PBOT asks Southeast neighbors to adopt a storm drain
Those in Inner Southeast who might find themselves concerned about clogged curbside storm drains – which can lead to street flooding and messes that are especially difficult and hazardous for pedestrians and bicyclists – are informed by the city that they can be part of the solution.
The Portland Bureau of Transportation (PBOT) advises that it's not too late – in fact, winter is just beginning! You can "adopt a storm drain"! Maybe you have already accepted responsibility for clearing leaves and other clogs from a storm drain near your house or apartment, but if not, now is the time.
Many deciduous trees have already lost their leaves, but some – like sweetgum – can shed into mid or late January. Fallen leaves and other debris can clog storm drains and cause standing water at curbs and intersections. And snow and ice can also seriously clog these street drains after a winter storm.
Social media and television news have covered this topic and requested residents to help out, but there is still need. The city can't do it by itself. There is no signing up, no red tape – just a personal commitment to help out. And the reward? The satisfaction of helping your neighborhood.
With 58,000 storm drains in the city, Portland's Bureau of Transportation takes care of thousands each month, but needs help with the remaining grated street drains it can't get to.
"This is bigger than the Bureau can handle, so it's good to have property owners and residents help out," says Dylan Rivera, PBOT spokesperson. "And snow and ice can obstruct storm drains too, so in that case we ask residents to use a shovel to clear the drain."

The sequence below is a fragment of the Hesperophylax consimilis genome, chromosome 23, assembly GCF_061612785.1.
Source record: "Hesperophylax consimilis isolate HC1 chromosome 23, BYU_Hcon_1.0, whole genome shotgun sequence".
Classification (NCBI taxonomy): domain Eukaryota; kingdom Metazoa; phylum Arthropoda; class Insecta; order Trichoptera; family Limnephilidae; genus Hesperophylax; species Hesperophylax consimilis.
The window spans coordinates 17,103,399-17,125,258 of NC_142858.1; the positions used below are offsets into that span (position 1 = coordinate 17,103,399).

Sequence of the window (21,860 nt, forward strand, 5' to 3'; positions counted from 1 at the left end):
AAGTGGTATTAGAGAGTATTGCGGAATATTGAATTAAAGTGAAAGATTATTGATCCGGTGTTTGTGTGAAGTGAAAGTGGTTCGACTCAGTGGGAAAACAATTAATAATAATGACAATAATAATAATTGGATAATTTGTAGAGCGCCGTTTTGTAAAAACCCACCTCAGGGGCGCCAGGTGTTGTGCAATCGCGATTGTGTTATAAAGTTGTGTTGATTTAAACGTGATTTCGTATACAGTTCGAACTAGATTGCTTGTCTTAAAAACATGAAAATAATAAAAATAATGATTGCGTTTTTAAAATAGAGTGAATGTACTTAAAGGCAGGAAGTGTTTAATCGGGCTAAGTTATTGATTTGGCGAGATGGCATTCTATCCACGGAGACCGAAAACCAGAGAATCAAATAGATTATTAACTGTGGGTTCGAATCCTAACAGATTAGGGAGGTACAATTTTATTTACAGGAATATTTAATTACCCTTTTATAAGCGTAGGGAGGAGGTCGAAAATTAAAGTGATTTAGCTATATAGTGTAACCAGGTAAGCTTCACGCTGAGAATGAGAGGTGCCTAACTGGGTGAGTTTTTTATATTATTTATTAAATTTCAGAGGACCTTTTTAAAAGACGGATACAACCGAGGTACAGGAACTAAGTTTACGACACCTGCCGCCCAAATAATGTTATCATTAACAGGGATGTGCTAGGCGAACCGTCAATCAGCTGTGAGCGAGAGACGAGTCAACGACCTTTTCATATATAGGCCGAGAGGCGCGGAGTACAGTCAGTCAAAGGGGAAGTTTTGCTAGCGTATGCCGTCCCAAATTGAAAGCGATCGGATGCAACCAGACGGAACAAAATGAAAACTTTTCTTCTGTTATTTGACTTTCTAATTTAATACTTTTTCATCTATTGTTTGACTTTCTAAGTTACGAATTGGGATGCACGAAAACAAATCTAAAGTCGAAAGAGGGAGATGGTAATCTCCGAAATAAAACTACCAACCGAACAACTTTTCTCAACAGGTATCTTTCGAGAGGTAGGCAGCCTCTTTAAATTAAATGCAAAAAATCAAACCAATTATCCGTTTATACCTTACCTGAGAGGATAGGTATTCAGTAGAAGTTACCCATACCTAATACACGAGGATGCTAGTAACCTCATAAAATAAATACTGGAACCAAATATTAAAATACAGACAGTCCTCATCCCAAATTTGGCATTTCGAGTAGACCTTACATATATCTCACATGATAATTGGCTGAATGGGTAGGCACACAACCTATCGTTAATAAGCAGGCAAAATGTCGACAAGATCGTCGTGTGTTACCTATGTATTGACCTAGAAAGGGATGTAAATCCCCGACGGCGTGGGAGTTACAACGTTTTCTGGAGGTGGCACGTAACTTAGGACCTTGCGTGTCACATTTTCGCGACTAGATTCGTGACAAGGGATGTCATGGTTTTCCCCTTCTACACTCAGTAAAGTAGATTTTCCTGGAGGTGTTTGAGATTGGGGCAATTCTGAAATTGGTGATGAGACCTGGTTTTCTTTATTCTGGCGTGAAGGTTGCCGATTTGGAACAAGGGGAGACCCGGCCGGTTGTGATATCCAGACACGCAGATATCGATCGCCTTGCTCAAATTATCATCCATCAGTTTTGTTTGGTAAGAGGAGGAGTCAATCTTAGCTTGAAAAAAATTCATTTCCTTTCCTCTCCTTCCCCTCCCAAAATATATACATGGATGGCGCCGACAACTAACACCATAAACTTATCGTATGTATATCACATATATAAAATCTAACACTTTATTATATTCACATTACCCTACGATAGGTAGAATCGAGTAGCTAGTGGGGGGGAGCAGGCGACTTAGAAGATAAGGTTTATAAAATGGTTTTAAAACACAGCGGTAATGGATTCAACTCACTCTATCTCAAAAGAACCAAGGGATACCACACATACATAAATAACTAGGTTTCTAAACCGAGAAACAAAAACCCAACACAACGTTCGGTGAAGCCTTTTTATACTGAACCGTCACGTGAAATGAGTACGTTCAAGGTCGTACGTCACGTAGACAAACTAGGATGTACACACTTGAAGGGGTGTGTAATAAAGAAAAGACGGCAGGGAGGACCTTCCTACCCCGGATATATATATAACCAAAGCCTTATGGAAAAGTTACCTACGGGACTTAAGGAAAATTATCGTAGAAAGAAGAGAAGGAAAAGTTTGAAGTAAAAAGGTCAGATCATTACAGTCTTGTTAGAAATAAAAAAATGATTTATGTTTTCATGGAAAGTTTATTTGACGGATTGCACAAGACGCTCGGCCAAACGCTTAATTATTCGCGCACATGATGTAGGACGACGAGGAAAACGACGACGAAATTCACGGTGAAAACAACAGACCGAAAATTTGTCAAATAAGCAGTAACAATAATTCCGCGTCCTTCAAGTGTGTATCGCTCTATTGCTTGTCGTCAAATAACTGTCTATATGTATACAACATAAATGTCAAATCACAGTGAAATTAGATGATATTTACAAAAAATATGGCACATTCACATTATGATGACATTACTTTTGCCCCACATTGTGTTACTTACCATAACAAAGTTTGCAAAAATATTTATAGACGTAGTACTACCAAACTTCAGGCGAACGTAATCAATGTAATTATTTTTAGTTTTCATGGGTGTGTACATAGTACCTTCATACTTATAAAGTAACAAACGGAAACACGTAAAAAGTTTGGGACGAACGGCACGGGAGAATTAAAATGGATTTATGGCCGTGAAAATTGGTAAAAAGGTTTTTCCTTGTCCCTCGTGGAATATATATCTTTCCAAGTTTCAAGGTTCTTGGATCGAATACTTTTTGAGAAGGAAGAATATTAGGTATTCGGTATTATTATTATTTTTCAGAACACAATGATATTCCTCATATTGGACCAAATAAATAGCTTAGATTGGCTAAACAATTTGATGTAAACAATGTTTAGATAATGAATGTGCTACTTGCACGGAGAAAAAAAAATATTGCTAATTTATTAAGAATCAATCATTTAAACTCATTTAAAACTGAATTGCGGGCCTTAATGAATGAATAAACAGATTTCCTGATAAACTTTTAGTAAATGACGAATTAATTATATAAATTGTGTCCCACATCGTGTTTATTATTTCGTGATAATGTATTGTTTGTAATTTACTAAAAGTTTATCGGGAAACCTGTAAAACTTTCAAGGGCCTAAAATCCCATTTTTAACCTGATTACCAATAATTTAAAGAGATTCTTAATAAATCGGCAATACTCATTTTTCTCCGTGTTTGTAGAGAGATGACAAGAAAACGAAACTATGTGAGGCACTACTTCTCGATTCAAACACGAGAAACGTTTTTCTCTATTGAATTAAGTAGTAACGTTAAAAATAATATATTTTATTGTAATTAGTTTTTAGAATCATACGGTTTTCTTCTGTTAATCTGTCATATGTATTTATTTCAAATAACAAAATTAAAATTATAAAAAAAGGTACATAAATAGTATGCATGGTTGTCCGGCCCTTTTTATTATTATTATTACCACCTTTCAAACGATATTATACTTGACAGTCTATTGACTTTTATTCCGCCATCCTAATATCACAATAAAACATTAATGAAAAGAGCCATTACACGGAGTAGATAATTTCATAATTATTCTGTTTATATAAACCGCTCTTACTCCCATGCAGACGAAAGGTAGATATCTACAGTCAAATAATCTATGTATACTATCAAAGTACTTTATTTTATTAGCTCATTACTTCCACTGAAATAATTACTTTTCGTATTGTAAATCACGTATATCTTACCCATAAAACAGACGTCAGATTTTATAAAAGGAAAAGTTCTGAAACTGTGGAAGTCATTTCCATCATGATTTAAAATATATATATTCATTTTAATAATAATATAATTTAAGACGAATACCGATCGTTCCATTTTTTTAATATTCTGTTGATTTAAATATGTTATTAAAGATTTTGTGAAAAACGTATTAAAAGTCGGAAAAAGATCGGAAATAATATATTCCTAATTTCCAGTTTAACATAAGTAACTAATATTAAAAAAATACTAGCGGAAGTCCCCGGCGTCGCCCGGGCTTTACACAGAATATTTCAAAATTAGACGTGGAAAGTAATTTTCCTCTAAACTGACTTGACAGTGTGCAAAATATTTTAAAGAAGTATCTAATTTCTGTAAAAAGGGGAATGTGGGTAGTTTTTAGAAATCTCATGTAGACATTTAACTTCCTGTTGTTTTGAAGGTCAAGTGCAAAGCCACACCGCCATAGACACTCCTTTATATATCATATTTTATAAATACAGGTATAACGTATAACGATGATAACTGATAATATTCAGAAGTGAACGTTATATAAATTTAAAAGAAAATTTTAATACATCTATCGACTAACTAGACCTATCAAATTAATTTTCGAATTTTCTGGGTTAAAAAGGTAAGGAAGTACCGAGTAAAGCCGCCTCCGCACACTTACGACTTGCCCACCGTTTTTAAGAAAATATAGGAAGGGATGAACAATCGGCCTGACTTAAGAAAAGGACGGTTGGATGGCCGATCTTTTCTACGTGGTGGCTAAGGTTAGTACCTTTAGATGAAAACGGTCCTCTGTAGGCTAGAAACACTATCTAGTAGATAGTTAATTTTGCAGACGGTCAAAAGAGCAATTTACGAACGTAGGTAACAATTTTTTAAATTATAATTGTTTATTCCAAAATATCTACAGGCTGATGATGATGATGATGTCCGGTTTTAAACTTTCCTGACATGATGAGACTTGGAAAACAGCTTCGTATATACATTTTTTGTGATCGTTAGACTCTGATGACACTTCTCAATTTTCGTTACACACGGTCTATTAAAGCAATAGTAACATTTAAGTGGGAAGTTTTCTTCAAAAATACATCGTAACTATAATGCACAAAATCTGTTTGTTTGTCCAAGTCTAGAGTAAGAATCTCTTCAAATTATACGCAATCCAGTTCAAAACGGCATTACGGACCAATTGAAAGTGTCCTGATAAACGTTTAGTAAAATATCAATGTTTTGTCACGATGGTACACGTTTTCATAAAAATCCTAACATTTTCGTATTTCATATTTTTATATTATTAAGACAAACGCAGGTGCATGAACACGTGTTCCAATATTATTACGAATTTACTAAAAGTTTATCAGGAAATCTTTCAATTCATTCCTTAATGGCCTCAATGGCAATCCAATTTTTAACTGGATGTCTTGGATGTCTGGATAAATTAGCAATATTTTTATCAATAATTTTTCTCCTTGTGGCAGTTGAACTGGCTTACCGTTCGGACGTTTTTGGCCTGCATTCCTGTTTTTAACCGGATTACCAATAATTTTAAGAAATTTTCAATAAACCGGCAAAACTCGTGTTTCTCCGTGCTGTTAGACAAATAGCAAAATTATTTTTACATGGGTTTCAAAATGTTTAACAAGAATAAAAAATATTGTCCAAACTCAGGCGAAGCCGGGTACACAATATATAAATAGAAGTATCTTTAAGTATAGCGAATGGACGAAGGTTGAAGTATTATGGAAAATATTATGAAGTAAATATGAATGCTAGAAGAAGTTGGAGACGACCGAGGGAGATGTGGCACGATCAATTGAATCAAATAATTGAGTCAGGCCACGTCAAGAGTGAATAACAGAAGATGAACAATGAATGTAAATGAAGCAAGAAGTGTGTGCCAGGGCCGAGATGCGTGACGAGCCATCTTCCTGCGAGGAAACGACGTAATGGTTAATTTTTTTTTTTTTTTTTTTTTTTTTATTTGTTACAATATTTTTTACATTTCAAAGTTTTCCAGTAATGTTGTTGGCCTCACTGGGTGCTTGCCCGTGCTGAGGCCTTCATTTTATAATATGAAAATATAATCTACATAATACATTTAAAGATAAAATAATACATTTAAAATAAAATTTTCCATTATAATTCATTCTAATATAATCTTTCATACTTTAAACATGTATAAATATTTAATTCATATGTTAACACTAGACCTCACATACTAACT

Rivera points out that the Portland Bureau of Emergency Management has asked Inner Southeast Neighborhood Emergency Team (NET) leaders to notify NET members if help is needed with storm drains. NET people help out when a neighbor is unable to clear the drain. In early November Mark Ginsberg, Woodstock NET Team Leader, informed members that they had been asked by the city to help with drains, and several did go out to clear away leaves.
A few tips on how to keep streets safe and un-flooded:
· Inspect the storm drain near your residence when rain is forecast to see if it is clogged by leaves, mud, blossoms (in the spring), evergreen needles, or branches.
· Dont rake leaves into the street unless you are in a leaf zone where leaves are picked up by the city for a fee. (Check with the city at 503/865-5323 to determine if you are in a leaf service zone.)
· Place leaves or other tree debris in your green yard debris roll-cart for curbside pickup. If there is too much for the cart, get a brown paper yard debris bag (not plastic) from your hardware store and put it next to the roll cart, usually for an extra $3.75 pickup fee per bag.
· It may seem obvious, but use a rake or shovel, not your hands. Some gutters have pieces of debris you dont want to encounter with hands.
· Clear approximately ten feet on each side of the storm drain.
Pedestrians, bicyclists, and your neighbors will all appreciate your help!